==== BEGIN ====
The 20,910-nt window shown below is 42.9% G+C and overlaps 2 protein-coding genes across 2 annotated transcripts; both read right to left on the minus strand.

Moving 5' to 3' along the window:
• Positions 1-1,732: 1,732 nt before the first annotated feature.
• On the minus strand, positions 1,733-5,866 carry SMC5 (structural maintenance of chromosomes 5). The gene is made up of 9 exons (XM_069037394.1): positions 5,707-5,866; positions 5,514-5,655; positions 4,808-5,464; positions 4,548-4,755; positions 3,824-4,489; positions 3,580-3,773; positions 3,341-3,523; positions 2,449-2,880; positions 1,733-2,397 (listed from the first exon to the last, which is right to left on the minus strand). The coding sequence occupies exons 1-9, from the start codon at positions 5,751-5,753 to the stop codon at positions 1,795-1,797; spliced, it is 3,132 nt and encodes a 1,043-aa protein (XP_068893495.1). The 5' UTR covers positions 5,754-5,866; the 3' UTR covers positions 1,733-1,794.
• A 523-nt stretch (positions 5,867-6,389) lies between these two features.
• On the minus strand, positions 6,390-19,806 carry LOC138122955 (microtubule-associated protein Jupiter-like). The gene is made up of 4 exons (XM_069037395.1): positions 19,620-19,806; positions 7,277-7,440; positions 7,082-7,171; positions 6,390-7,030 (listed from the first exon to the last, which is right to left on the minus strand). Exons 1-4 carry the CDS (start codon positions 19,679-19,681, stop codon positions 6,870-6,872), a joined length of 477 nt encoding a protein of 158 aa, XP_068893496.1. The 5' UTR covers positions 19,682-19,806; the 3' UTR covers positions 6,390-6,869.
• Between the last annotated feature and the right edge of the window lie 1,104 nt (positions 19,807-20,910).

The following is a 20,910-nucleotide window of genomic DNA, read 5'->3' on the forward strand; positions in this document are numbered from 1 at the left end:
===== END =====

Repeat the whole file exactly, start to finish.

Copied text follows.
The 20,910-nt window shown below is 42.9% G+C and overlaps 2 protein-coding genes across 2 annotated transcripts; both read right to left on the minus strand.

Moving 5' to 3' along the window:
• Positions 1-1,732: 1,732 nt before the first annotated feature.
• On the minus strand, positions 1,733-5,866 carry SMC5 (structural maintenance of chromosomes 5). The gene is made up of 9 exons (XM_069037394.1): positions 5,707-5,866; positions 5,514-5,655; positions 4,808-5,464; positions 4,548-4,755; positions 3,824-4,489; positions 3,580-3,773; positions 3,341-3,523; positions 2,449-2,880; positions 1,733-2,397 (listed from the first exon to the last, which is right to left on the minus strand). The coding sequence occupies exons 1-9, from the start codon at positions 5,751-5,753 to the stop codon at positions 1,795-1,797; spliced, it is 3,132 nt and encodes a 1,043-aa protein (XP_068893495.1). The 5' UTR covers positions 5,754-5,866; the 3' UTR covers positions 1,733-1,794.
• A 523-nt stretch (positions 5,867-6,389) lies between these two features.
• On the minus strand, positions 6,390-19,806 carry LOC138122955 (microtubule-associated protein Jupiter-like). The gene is made up of 4 exons (XM_069037395.1): positions 19,620-19,806; positions 7,277-7,440; positions 7,082-7,171; positions 6,390-7,030 (listed from the first exon to the last, which is right to left on the minus strand). Exons 1-4 carry the CDS (start codon positions 19,679-19,681, stop codon positions 6,870-6,872), a joined length of 477 nt encoding a protein of 158 aa, XP_068893496.1. The 5' UTR covers positions 19,682-19,806; the 3' UTR covers positions 6,390-6,869.
• Between the last annotated feature and the right edge of the window lie 1,104 nt (positions 19,807-20,910).

The following is a 20,910-nucleotide window of genomic DNA, read 5'->3' on the forward strand; positions in this document are numbered from 1 at the left end: